This French Cocotte Is So Much Better than My Dutch Oven

published Sep 7, 2023
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One pot penne all'arrabbiata in Dutch oven on countertop.
Credit: Photo: Tara Donne | Food Stylist: Cyd McDowell

Whenever I cook at home, I tend to stick with my trusty Dutch oven or a cast iron skillet (of which I have several sizes). Recently, when looking to expand my collection of kitchen cookware, I took the plunge and picked up a 5-quart Staub Tall Cocotte in Dark Blue. 

Quick Overview

What’s to Love About the Staub Cocotte?

With taller sides and a slim design, the Staub Tall Cocotte keeps messes to a minimum, while taking up less stovetop and storage space. That’s a win-win in our books!

There’s a lot to love about this handy piece of cookware. It’s extremely versatile and has become a go-to in my kitchen, whether I’m throwing together a soup, frying up some chicken, or making beef stew. Another plus is that it’s gorgeous to look at — I’ll often serve straight from the pot or keep it out on my stovetop as kitchen decor. Let me introduce you to my new favorite cookware.

What Is a Cocotte?

A cocotte is basically the French equivalent of a Dutch oven. Just like a Dutch oven, it’s made from cast iron and is available in many capacities, from mini sizes for personal dishes, all the way up to 7 quarts to feed a crowd. They can come in various heights — a classic pot height, something more shallow, and a taller version, which is what I tested. There are also novelty designs in addition to the usual round and oval shapes.

Credit: Kristina Razon

What Can You Cook in a Cocotte?

Like a Dutch oven, a cocotte has a lot of potential uses in a kitchen. It can handle just about any task, from boiling and stewing to frying and braising. Personally, I like to use my cocotte to make a pot of chicken adobo, some beef and bean chili, or a batch of vegetable stock. And while I haven’t done it myself (yet!), you can even bake desserts in there. It’s especially great for layers or tall desserts like soufflés.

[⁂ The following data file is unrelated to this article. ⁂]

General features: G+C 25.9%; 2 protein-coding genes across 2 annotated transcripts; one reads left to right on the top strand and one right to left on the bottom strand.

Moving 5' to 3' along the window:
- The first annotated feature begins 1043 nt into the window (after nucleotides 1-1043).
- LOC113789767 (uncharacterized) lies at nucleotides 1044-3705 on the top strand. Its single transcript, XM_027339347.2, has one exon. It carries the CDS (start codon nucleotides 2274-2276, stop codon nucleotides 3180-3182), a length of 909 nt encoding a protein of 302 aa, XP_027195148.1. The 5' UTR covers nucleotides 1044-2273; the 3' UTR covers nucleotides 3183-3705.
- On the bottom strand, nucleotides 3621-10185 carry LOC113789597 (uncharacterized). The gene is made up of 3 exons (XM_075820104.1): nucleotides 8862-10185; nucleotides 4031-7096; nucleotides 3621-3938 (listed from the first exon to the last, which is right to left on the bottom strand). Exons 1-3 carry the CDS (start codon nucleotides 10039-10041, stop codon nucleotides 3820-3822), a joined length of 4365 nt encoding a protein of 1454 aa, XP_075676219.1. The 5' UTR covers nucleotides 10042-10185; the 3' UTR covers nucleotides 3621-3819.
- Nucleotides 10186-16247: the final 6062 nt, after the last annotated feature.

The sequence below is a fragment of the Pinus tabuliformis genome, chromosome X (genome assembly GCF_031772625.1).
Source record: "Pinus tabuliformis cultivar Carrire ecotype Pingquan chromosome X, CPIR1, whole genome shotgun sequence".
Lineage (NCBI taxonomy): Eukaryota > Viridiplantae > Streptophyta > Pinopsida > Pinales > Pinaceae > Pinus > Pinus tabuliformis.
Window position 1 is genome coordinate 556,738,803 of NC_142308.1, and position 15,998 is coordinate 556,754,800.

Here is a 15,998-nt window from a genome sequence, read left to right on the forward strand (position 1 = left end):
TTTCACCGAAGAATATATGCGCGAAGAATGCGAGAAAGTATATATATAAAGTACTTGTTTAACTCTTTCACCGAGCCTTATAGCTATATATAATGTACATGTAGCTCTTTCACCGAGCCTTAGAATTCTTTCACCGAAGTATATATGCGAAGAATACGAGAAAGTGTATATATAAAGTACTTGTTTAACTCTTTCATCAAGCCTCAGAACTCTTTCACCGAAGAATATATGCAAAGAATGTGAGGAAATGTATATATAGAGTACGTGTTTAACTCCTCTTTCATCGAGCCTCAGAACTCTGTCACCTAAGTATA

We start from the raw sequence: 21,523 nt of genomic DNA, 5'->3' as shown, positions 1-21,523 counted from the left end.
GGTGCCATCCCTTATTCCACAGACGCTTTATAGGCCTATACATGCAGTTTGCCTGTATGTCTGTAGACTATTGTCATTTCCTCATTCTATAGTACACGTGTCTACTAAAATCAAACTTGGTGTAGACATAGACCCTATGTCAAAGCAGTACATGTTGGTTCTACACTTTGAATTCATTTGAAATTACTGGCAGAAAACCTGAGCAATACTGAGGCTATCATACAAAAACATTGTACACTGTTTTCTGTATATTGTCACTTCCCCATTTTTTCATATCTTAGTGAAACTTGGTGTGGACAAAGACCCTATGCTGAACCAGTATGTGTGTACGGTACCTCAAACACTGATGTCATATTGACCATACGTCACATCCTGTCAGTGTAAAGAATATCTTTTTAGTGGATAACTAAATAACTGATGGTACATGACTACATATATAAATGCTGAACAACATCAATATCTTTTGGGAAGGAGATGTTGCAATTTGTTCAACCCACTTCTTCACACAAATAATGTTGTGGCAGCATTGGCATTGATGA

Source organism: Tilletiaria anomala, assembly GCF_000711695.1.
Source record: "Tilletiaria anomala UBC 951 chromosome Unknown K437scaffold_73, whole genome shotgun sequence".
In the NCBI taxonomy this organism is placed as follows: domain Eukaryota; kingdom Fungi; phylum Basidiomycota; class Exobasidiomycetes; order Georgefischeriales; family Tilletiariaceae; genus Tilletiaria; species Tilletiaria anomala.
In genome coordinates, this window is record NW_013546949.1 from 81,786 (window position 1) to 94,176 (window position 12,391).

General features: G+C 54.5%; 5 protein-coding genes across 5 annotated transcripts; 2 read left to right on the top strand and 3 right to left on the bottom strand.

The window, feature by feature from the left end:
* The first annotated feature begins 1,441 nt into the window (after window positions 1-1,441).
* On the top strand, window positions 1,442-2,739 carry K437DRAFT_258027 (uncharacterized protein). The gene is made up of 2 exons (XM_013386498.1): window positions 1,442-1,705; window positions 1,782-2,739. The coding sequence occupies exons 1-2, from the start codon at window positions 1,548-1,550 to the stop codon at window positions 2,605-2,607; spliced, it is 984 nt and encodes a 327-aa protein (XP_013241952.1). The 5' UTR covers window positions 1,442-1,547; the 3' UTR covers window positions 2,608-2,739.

Credit: Kristina Razon

What’s So Great About the Staub Tall Cocotte?

While the Staub Tall Cocotte is nearly identical to a Dutch oven, what really sets apart this particular model comes down to two key aspects: the taller sides and slim design. 

Because I like to use my cocotte for dishes that involve lots of liquid, like chicken adobo,  the taller sides reduce the chance of boil-overs and minimize mess. This is great for frying, too. In the past, I’ve always pulled out my Dutch oven whenever a recipe calls for deep-frying, as it’s sturdy and can easily regulate temperature. These days, this cocotte edges out my Dutch oven, aas it contains splatter so much better — no one likes getting hit with drops of hot oil. 

As for the slim design, this translates to more space on your stovetop. I have an electric stovetop, so a Dutch oven takes up more than that neat circle. My Staub cocotte, on the other hand, sits well within that circle, ensuring that heat is evenly distributed across the bottom. The design also makes it easier to store, as its reduced footprint won’t take up as much cabinet space. 

Other pluses are that it works on all stovetops, from gas to electric to induction, and that it is oven-safe up to 500°F. 

Credit: Kristina Razon

Is the Staub Tall Cocotte Easy to Clean?

Yes, the Staub cocotte is a breeze to clean. While it’s technically dishwasher-safe, hand-washing is recommended. The smooth enamel surface is easy to scrub down with a sponge, soap, and hot water. 

After repeated use, one small drawback I’ve noticed is that the black enamel on the interior, paired with the taller sides, makes it harder to see the bottom of the pot (unlike my Dutch oven, which has a white enamel coating). While it isn’t a big issue, it does take some getting used to.

Credit: Kristina Razon

Is the Staub Tall Cocotte Worth Buying?

While the price tag is hefty ($389.99 at the time of writing), it’s comparable to an enameled Dutch oven of the same size. If you have the budget and are interested in expanding your roster of enameled pots, you won’t regret getting a Staub Tall Cocotte of your own.